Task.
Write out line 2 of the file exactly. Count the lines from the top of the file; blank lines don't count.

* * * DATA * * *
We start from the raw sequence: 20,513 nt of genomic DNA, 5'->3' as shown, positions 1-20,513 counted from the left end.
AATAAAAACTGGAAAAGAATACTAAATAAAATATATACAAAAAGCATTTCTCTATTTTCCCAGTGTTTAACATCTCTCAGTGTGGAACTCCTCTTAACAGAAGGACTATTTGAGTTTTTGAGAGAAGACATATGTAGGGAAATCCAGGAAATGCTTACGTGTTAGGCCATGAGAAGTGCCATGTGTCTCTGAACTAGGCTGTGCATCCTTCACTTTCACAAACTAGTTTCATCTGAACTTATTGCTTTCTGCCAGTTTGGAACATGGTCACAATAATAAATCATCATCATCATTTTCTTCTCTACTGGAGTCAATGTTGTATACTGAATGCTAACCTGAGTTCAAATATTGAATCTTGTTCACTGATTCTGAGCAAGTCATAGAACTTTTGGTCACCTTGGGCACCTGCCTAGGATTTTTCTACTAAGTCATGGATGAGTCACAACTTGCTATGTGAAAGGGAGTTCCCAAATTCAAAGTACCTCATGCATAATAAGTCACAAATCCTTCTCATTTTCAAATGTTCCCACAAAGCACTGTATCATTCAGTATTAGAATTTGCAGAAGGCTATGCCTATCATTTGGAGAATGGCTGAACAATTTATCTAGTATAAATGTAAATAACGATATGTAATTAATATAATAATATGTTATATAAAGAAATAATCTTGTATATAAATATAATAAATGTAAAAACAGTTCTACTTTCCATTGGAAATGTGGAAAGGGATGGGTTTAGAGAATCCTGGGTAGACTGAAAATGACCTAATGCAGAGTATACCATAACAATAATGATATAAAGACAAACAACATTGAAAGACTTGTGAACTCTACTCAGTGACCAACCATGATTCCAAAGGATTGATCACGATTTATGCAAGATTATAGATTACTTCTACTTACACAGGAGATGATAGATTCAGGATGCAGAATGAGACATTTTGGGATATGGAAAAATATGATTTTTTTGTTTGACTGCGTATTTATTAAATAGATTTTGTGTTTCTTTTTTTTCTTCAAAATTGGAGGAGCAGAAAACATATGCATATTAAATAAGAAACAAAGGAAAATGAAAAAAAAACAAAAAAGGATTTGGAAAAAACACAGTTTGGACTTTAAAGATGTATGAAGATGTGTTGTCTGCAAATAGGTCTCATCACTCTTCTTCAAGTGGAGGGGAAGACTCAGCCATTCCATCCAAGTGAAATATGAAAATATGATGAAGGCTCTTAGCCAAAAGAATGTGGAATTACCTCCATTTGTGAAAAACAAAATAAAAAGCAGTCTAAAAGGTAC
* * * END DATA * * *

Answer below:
AATAAAAACTGGAAAAGAATACTAAATAAAATATATACAAAAAGCATTTCTCTATTTTCCCAGTGTTTAACATCTCTCAGTGTGGAACTCCTCTTAACAGAAGGACTATTTGAGTTTTTGAGAGAAGACATATGTAGGGAAATCCAGGAAATGCTTACGTGTTAGGCCATGAGAAGTGCCATGTGTCTCTGAACTAGGCTGTGCATCCTTCACTTTCACAAACTAGTTTCATCTGAACTTATTGCTTTCTGCCAGTTTGGAACATGGTCACAATAATAAATCATCATCATCATTTTCTTCTCTACTGGAGTCAATGTTGTATACTGAATGCTAACCTGAGTTCAAATATTGAATCTTGTTCACTGATTCTGAGCAAGTCATAGAACTTTTGGTCACCTTGGGCACCTGCCTAGGATTTTTCTACTAAGTCATGGATGAGTCACAACTTGCTATGTGAAAGGGAGTTCCCAAATTCAAAGTACCTCATGCATAATAAGTCACAAATCCTTCTCATTTTCAAATGTTCCCACAAAGCACTGTATCATTCAGTATTAGAATTTGCAGAAGGCTATGCCTATCATTTGGAGAATGGCTGAACAATTTATCTAGTATAAATGTAAATAACGATATGTAATTAATATAATAATATGTTATATAAAGAAATAATCTTGTATATAAATATAATAAATGTAAAAACAGTTCTACTTTCCATTGGAAATGTGGAAAGGGATGGGTTTAGAGAATCCTGGGTAGACTGAAAATGACCTAATGCAGAGTATACCATAACAATAATGATATAAAGACAAACAACATTGAAAGACTTGTGAACTCTACTCAGTGACCAACCATGATTCCAAAGGATTGATCACGATTTATGCAAGATTATAGATTACTTCTACTTACACAGGAGATGATAGATTCAGGATGCAGAATGAGACATTTTGGGATATGGAAAAATATGATTTTTTTGTTTGACTGCGTATTTATTAAATAGATTTTGTGTTTCTTTTTTTTCTTCAAAATTGGAGGAGCAGAAAACATATGCATATTAAATAAGAAACAAAGGAAAATGAAAAAAAAACAAAAAAGGATTTGGAAAAAACACAGTTTGGACTTTAAAGATGTATGAAGATGTGTTGTCTGCAAATAGGTCTCATCACTCTTCTTCAAGTGGAGGGGAAGACTCAGCCATTCCATCCAAGTGAAATATGAAAATATGATGAAGGCTCTTAGCCAAAAGAATGTGGAATTACCTCCATTTGTGAAAAACAAAATAAAAAGCAGTCTAAAAGGTAC